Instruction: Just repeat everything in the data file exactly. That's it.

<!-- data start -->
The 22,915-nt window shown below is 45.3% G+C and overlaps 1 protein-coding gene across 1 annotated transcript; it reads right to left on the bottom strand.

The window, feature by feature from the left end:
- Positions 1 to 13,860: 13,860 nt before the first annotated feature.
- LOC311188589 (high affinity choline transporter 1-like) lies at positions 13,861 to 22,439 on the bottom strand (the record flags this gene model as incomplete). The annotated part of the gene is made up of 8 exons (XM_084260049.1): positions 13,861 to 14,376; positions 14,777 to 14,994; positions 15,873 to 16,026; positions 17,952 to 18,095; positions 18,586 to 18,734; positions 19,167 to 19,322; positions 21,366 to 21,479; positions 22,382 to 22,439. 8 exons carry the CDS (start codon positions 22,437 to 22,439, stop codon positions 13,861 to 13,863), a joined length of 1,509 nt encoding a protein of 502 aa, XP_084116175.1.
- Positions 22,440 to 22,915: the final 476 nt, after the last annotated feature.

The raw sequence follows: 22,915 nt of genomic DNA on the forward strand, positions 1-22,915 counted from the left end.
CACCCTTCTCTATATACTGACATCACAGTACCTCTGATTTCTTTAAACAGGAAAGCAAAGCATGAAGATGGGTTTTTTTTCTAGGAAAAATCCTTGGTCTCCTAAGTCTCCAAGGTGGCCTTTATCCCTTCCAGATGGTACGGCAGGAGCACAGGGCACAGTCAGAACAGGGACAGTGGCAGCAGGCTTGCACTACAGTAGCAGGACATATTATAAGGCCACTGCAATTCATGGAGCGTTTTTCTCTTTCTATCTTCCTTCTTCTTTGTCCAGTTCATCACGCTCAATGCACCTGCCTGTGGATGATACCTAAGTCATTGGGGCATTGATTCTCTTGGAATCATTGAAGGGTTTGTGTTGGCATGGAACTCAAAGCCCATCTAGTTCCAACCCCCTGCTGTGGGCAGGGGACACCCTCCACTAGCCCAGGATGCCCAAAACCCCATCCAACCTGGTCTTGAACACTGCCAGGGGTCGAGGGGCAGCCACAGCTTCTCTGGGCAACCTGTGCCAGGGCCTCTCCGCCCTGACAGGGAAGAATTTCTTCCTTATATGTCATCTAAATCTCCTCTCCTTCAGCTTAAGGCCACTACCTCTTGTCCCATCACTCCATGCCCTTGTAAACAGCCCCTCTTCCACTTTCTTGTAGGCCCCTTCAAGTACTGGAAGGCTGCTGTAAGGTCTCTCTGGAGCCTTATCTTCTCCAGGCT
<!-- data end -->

The 22,915-nt window shown below is 45.3% G+C and overlaps 1 protein-coding gene across 1 annotated transcript; it reads right to left on the bottom strand.

The window, feature by feature from the left end:
- Positions 1 to 13,860: 13,860 nt before the first annotated feature.
- LOC311188589 (high affinity choline transporter 1-like) lies at positions 13,861 to 22,439 on the bottom strand (the record flags this gene model as incomplete). The annotated part of the gene is made up of 8 exons (XM_084260049.1): positions 13,861 to 14,376; positions 14,777 to 14,994; positions 15,873 to 16,026; positions 17,952 to 18,095; positions 18,586 to 18,734; positions 19,167 to 19,322; positions 21,366 to 21,479; positions 22,382 to 22,439. 8 exons carry the CDS (start codon positions 22,437 to 22,439, stop codon positions 13,861 to 13,863), a joined length of 1,509 nt encoding a protein of 502 aa, XP_084116175.1.
- Positions 22,440 to 22,915: the final 476 nt, after the last annotated feature.

The raw sequence follows: 22,915 nt of genomic DNA on the forward strand, positions 1-22,915 counted from the left end.
CACCCTTCTCTATATACTGACATCACAGTACCTCTGATTTCTTTAAACAGGAAAGCAAAGCATGAAGATGGGTTTTTTTTCTAGGAAAAATCCTTGGTCTCCTAAGTCTCCAAGGTGGCCTTTATCCCTTCCAGATGGTACGGCAGGAGCACAGGGCACAGTCAGAACAGGGACAGTGGCAGCAGGCTTGCACTACAGTAGCAGGACATATTATAAGGCCACTGCAATTCATGGAGCGTTTTTCTCTTTCTATCTTCCTTCTTCTTTGTCCAGTTCATCACGCTCAATGCACCTGCCTGTGGATGATACCTAAGTCATTGGGGCATTGATTCTCTTGGAATCATTGAAGGGTTTGTGTTGGCATGGAACTCAAAGCCCATCTAGTTCCAACCCCCTGCTGTGGGCAGGGGACACCCTCCACTAGCCCAGGATGCCCAAAACCCCATCCAACCTGGTCTTGAACACTGCCAGGGGTCGAGGGGCAGCCACAGCTTCTCTGGGCAACCTGTGCCAGGGCCTCTCCGCCCTGACAGGGAAGAATTTCTTCCTTATATGTCATCTAAATCTCCTCTCCTTCAGCTTAAGGCCACTACCTCTTGTCCCATCACTCCATGCCCTTGTAAACAGCCCCTCTTCCACTTTCTTGTAGGCCCCTTCAAGTACTGGAAGGCTGCTGTAAGGTCTCTCTGGAGCCTTATCTTCTCCAGGCT